http://www.jdsinglebarrel.com/


Buy the Barrel! (http://www.jdsinglebarrel.com/unique.htm) If you're so inclined you can even buy an entire barrel of JDSB. It'll yield approximately 240 bottles.

Cheers,
JR
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bourbonmed
11-01-2001, 23:04
John,

I agree the JDSB is wonderful. Check out Gentleman Jack as well.

Omar

**DONOTDELETE**
11-02-2001, 06:03
BRAVO!http://www.straightbourbon.com/images/icons/smile.gif Now that's the kind of stuff this forum is all about JR. I only wish that I could get it as cheaply as you do! I finished off my bottle about a week ago so I really should go out and buy another. I'll have to do that and come back and make another posting. I agree with your flavor analysis, but there is a bit more going on in the nose that I'd like to discuss. OK everyone with a bottle try this - sit down with a glass of JDSB and J.R.'s tasting and compare your drinking experience with his. How are they the same? How are they different? Post your results and lets talk about it. As for the rest of us that don't have a bottle and have consequently been caught with our pants down go out a get one and do likewise. Thanks J.R. for a good tasting.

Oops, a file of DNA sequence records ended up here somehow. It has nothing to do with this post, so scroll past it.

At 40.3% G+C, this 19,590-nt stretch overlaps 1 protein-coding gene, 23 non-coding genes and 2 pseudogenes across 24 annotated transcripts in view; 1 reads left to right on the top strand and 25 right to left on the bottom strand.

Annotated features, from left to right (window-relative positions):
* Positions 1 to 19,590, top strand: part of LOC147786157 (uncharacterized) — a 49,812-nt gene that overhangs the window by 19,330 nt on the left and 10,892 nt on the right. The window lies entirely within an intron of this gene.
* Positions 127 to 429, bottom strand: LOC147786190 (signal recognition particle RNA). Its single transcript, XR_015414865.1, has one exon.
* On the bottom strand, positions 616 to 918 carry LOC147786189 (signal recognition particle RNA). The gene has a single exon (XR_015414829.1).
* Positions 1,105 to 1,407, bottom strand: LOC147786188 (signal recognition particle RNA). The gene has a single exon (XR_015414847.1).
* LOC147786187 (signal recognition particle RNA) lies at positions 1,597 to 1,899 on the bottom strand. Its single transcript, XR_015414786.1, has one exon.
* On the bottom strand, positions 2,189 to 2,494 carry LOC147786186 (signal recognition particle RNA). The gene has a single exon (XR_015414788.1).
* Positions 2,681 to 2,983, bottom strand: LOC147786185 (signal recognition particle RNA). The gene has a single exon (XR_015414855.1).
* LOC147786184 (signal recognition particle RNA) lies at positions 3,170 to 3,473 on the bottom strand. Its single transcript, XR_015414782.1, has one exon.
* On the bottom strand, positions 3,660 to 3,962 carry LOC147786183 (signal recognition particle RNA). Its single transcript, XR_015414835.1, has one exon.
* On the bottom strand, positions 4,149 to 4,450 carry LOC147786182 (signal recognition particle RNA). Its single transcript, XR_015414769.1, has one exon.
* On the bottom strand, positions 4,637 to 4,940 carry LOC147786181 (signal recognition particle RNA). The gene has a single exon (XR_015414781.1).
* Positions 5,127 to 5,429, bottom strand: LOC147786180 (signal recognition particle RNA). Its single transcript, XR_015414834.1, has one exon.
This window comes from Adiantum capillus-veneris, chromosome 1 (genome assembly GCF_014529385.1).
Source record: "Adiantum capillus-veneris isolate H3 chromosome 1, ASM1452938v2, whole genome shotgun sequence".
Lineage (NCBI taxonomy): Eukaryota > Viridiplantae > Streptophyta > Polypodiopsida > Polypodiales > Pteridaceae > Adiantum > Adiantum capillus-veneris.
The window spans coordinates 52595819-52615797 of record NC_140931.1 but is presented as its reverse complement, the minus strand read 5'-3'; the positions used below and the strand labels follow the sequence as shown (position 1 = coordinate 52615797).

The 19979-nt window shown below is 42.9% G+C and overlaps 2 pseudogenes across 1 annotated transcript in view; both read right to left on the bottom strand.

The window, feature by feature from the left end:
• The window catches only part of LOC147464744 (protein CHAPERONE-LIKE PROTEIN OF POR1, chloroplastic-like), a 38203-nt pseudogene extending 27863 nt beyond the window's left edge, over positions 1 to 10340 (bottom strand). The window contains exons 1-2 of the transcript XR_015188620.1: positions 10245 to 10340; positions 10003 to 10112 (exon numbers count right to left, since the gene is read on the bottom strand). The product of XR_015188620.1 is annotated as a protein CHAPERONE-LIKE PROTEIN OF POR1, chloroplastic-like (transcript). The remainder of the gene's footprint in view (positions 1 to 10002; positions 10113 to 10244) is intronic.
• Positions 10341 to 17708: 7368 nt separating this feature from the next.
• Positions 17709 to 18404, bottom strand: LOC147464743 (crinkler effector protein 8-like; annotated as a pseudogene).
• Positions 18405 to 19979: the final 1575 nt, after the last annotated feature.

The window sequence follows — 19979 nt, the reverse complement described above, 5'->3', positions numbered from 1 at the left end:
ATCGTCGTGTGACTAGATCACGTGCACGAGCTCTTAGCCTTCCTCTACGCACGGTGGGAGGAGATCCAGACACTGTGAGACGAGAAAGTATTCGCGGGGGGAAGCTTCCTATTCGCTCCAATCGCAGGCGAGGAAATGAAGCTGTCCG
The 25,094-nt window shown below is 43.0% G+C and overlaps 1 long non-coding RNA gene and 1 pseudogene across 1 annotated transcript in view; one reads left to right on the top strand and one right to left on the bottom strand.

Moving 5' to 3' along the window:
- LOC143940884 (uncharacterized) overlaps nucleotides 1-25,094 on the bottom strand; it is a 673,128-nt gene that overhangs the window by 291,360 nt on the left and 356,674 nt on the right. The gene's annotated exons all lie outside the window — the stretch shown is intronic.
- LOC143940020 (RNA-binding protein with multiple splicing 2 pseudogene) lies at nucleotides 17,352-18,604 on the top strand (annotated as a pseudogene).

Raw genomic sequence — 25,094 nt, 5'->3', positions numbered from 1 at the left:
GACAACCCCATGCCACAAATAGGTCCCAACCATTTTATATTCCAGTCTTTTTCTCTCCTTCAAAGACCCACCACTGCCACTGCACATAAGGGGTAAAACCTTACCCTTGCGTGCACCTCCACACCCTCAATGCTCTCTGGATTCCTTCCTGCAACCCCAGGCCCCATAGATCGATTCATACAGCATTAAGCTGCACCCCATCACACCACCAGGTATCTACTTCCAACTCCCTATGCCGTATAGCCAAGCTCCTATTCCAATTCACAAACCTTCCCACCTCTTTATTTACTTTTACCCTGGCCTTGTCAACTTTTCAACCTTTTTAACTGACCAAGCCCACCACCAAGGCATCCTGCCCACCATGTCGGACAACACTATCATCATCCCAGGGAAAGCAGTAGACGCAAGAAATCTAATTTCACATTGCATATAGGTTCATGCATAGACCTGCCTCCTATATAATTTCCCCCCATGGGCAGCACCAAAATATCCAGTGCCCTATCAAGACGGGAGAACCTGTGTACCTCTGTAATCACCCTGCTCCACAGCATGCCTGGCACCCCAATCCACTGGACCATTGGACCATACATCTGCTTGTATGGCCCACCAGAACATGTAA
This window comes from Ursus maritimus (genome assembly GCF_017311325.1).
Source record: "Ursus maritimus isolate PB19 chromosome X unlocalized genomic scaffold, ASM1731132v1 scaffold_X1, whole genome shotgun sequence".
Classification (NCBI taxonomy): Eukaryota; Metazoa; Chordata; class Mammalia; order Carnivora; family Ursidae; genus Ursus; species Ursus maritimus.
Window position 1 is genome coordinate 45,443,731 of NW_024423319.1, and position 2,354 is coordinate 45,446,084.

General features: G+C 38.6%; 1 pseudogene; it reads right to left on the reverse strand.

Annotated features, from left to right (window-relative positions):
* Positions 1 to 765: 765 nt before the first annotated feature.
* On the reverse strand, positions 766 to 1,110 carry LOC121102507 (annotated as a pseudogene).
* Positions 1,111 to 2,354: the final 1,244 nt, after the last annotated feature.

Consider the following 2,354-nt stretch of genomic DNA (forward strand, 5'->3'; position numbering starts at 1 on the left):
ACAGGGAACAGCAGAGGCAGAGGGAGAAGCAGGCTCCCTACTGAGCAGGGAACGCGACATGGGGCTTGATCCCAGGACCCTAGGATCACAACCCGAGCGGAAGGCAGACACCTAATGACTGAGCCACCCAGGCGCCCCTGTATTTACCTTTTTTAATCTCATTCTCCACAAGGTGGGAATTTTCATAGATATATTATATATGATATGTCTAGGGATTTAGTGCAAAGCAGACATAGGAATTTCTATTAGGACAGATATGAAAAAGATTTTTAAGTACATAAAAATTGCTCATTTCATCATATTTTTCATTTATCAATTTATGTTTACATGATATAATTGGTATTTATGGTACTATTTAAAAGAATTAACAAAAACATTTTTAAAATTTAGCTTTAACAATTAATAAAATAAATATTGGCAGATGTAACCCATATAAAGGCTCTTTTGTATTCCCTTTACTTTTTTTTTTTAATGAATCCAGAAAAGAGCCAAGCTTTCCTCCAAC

Linn Spencer

Have Shotglass. Will Travel.

cowdery
11-02-2001, 12:50
Where did you get the information that barrels for JDSB "are selected from the top levels of the warehouse"? I find this interesting, as Parker Beam selects the Evan Williams Single Barrel Vintage barrels from the top levels as well. Most other distillers believe the best whiskey comes from the "center cut" of the warehouse.

<A target="_blank" HREF=http://cowdery.home.netcom.com>--Chuck Cowdery</A>

johnrobe
11-02-2001, 13:36
<html>Chuck,

I got that tidbit of information from a July 9, 2000 article in the Tullahoma (TN) News. The focus of the article is JD's success overseas.

"A cornerstone in the company's growth and recent push into the Europe and Asia has been the introduction of Jack Daniel's Single Barrel whiskey.
The Single Barrel is hand-picked by master distiller Jimmy Bedford and a team of whiskey tasters just after the distilling process. It's then aged high atop the warehouse, where it develops a distinct flavor and color."

http://www.lynchburgtn.com/Overseas.htm

JR